Dern: That’s incredible.
Williams: That’s what I want. I want that feeling again.
Dern: How was working with Gabe, who is playing young Steven Spielberg?
Williams: This has taken me my entire life to be prepared for — and he was 18 and walked on that set just so confident. And Spielberg’s giving him direction, and Gabe’s challenging it at times. And I’m like, “Just say yes. Just say, ‘Yes, sir!’” He was like, “Well, I don’t know if I would …” I was like, wow.
How do you feel when you work with young performers?
Dern: I do feel responsible, don’t you? And in “The Son,” this boy, Zen McGrath, also 18, had never made a movie. He’s playing a boy in a severe mental health crisis and had to be completely broken and in despair in many ways. But I worried for him because he was having to go there and expose the unspoken — which is mental health. He was looking at that for himself and for all of us. So I felt so protective.
Williams: And all without rehearsal, is that right?
Dern: Yeah. And there’s one scene in our movie, which is Hugh Jackman and I are divorced and we meet at a restaurant. It was a 10-page scene, and such an incredibly written scene. And I really felt so grateful that nothing was rehearsed. Just allowing him to even find me in the restaurant and figure out how to sit. And the discomfort of ordering drinks because it’s your ex, and how certain lines would be said. It’s such a moving thing to discover later, when you just come in with your own emotional life. I was really excited by that, and hope to have the opportunity to do that more and more on films.
How was it with Steven? Did you rehearse a lot?
Williams: We didn’t do anything. That first day that you show up, you just sort of cross your fingers and you hope that your preparation has led you down the right path and that you’re going to hold hands and walk through it together, but you just don’t know. But it’s also exciting, that feeling.
Dern: And how elated he gets when he has what he needs, Steven.
Williams: Has he always been like that?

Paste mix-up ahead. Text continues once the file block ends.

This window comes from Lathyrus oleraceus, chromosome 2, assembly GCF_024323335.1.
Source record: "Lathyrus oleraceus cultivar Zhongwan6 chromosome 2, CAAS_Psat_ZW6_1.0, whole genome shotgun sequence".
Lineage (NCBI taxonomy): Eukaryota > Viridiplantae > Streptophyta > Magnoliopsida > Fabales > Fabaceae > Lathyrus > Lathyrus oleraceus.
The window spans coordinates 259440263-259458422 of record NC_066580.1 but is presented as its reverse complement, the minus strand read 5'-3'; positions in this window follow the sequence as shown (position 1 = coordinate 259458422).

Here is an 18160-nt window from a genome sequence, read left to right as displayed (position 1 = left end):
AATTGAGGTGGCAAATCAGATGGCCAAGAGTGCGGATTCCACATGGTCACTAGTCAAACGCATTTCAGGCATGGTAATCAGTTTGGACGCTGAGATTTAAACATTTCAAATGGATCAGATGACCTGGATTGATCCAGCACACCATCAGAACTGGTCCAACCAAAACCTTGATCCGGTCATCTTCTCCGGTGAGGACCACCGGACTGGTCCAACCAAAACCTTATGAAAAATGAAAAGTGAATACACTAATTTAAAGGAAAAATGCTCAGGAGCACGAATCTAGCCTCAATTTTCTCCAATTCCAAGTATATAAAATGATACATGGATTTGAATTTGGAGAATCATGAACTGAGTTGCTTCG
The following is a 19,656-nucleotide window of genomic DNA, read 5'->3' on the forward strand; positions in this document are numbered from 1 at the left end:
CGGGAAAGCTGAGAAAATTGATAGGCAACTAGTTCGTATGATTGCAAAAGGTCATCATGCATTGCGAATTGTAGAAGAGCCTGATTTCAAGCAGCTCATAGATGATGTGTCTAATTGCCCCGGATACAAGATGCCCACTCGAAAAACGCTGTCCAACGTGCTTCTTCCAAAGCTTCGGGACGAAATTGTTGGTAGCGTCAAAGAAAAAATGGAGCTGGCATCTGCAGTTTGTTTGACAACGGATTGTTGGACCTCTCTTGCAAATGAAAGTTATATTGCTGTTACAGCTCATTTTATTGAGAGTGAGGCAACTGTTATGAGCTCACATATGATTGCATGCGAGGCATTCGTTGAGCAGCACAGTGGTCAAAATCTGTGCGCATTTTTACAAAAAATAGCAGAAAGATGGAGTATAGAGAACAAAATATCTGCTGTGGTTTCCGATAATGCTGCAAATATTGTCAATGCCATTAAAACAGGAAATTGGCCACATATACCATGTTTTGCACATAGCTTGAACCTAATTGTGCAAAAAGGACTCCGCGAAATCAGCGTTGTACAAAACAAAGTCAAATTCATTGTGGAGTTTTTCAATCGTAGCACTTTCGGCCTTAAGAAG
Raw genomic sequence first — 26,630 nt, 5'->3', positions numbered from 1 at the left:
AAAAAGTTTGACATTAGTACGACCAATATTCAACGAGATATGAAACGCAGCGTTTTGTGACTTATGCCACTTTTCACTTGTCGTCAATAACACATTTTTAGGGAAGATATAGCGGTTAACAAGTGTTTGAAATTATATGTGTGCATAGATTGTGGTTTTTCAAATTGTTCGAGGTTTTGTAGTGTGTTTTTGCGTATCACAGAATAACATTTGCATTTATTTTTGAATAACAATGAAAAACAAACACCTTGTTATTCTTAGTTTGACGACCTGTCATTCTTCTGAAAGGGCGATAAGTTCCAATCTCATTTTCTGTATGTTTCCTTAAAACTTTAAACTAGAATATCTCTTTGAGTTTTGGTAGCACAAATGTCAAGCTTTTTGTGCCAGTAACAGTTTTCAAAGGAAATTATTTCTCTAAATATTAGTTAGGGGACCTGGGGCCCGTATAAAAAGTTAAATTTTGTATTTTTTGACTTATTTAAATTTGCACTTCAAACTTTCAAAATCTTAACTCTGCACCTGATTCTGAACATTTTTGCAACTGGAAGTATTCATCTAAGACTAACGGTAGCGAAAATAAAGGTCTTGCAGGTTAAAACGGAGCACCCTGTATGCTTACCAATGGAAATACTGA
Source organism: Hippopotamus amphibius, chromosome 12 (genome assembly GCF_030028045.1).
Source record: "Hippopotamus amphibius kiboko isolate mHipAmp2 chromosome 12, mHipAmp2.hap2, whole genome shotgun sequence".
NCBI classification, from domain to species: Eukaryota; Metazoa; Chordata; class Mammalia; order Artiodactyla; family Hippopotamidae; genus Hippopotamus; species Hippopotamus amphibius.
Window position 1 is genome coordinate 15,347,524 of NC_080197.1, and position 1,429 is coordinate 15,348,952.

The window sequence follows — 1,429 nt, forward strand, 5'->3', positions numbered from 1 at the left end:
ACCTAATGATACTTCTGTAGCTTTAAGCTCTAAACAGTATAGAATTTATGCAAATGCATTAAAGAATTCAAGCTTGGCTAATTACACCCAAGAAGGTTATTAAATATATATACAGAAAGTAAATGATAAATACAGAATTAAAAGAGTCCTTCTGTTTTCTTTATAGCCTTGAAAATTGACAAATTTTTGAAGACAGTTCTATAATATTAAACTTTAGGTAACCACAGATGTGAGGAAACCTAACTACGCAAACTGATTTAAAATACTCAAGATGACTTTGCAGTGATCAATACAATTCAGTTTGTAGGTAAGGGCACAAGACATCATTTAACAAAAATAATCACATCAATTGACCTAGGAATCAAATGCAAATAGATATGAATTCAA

Dern: Always. Working with Steven on “Jurassic Park”; I mean, he was inventing with ILM, which was new technology, and there was so much to oversee and discover. And yet there was never a moment that wouldn’t make him giddy, from a prop working to some wonderful opportunity that an actor offered. And always improvising — which is crazy that “Jurassic Park” is probably one of my biggest memories of improvisation. He loves it. He’s already cut his movie in his head and yet gives you all the room.
Williams: It’s so true. He’s already cut the movie in his head, but you don’t feel like that. Space, freedom, play, invention, anything goes.
Dern: Ready to shift the plan! And John Ford, which we have to talk about, was just the greatest thing that ever happened.
Williams: Thanks to you. And how did you convince somebody to say yes?
Dern: To just feel invited into Steven’s sacred space of “I want David Lynch to play John Ford.” I was like, “Oh, he’s not going to want to be in a movie, I don’t think.” But Steven was so determined and asked if I would help with an invitation. And they spoke, and then I luckily became a bit of a mediator of promising David he could do it. And I even got to read the scenes with him and talk about his wardrobe and just listen to the process once he agreed to do it. David worships John Ford like Steven does.
I haven’t told Steven this story yet, but it made me laugh so hard. I said, “I’ve always wanted you to be friends. You remind me of each other in such completely different ways.” And David said, “It’s true. We have this thing in common. We have a vision and we have to make our vision. Steven goes out there and he has an idea, and a million people have that same love of that vision.” And he goes, “It’s the same with me. I have a vision and I make it — and hundreds of people have that.”
Williams: Wow. What a marriage you’ve made for cinema and their lives. What a mitzvah.